By William Wolf

TORONTO INTERNATIONAL FILM FESTIVAL 2007 (II)  Send This Review to a Friend

David Cronenberg’s suspenseful new film “Eastern Promises,” a resounding hit at the 2007 Toronto International Film Festival and winner of the Festival’s coveted People’s Choice Award, is now available to the public in general release and is likely to generate further excitement. Extremely well directed and acted, “Eastern Promises” delves into the shadowy world of Russian mafia dealings in London, involving prostitution and murder. It will come as no surprise that Cronenberg has provided a bloody hand-to-hand combat fight scene capable of eliciting both awe and wincing.

Viggo Mortensen is both charismatic and enigmatic as Nikolai, a ruthless employee of Semyon (Armin Mueller-Stahl), who has a kindly demeanor on the surface as the owner of a Russian restaurant, but is the vicious head of a group of Russian gangsters whose loyalties are defined by their tattoos. He has a son Kirill (Vincent Cassel), who is a nasty piece of work, but ineffectual and jealous.

The astute screenplay, written by Steve Knight, leads the lovely Naomi Watts as Anna, a midwife, into this evil and dangerous lair as a result of the birth of a baby to a woman who dies in the process and is revealed to have been an abused prostitute in the gang’s clutches. Anna wants to see that the baby is raised decently, but Semyon wants to be sure that the baby is exterminated so there is no chance of exposing who its father is. Noted Polish director Jerzy Skolimowski makes an impressive actor as Anna’s irascible, knowing uncle.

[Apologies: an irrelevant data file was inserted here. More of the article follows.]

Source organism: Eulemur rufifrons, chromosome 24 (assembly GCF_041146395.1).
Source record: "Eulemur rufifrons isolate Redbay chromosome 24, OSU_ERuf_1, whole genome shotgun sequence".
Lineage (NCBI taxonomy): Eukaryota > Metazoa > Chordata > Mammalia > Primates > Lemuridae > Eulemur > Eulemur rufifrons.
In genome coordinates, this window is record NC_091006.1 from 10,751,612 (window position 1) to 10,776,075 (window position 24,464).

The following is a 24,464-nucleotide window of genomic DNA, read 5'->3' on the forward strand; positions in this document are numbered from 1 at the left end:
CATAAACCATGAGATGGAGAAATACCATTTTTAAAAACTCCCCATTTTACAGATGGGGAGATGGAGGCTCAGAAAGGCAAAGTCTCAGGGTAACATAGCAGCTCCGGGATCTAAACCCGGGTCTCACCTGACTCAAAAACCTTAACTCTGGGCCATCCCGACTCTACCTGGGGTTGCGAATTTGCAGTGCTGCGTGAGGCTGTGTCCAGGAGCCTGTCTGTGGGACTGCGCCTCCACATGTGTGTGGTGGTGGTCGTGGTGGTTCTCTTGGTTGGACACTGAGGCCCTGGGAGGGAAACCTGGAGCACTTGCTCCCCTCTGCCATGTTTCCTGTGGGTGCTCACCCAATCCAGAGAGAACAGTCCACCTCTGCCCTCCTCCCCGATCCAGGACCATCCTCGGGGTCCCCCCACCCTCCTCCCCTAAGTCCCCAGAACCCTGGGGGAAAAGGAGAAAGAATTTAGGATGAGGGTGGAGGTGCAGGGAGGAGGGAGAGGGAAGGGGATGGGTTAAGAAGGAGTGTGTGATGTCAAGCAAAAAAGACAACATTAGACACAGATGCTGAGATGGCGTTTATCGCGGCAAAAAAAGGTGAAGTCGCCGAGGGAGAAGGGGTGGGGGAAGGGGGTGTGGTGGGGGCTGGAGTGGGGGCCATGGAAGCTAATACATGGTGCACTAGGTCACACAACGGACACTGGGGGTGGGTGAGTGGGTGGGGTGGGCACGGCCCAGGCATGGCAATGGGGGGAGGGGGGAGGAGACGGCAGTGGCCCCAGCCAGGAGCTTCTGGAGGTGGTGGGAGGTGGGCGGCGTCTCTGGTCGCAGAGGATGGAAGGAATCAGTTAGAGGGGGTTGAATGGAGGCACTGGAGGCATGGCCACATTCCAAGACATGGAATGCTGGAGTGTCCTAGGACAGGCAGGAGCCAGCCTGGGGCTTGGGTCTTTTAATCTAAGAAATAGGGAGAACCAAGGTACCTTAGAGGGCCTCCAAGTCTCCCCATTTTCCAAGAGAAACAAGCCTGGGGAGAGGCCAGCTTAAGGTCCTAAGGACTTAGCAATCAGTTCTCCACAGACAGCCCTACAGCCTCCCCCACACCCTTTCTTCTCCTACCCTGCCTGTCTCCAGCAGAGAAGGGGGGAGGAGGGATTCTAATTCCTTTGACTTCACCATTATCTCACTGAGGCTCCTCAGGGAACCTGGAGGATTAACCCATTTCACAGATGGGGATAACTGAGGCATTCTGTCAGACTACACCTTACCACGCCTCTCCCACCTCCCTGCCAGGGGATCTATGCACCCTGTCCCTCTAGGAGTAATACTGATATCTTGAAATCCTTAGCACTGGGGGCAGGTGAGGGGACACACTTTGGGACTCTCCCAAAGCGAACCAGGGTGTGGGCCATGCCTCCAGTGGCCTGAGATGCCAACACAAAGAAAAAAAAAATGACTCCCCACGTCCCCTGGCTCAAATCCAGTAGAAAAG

Mortensen, it turns out, has a decent streak as well as his killer streak, which gives the role a sympathetic edge despite his ties. When he is singled out for a hit, the situation leads to a steam room in a public bath, where he is faced with vicious killers. The battle royal that ensues has the added twist of Mortensen having to fight for his life in the nude. The struggle is extremely and logically violent, with one blow a particularly wicked one.

One can’t say the violence is gratuitous, given the situation, but it does add color to the film and keep up Cronenberg’s reputation for serving strong scenes. Basically, “Eastern Promises” is a taut, well-told yarn, with the cast getting the opportunity to make a strong impression and keep an audience in its grip. A Focus Features release.

  

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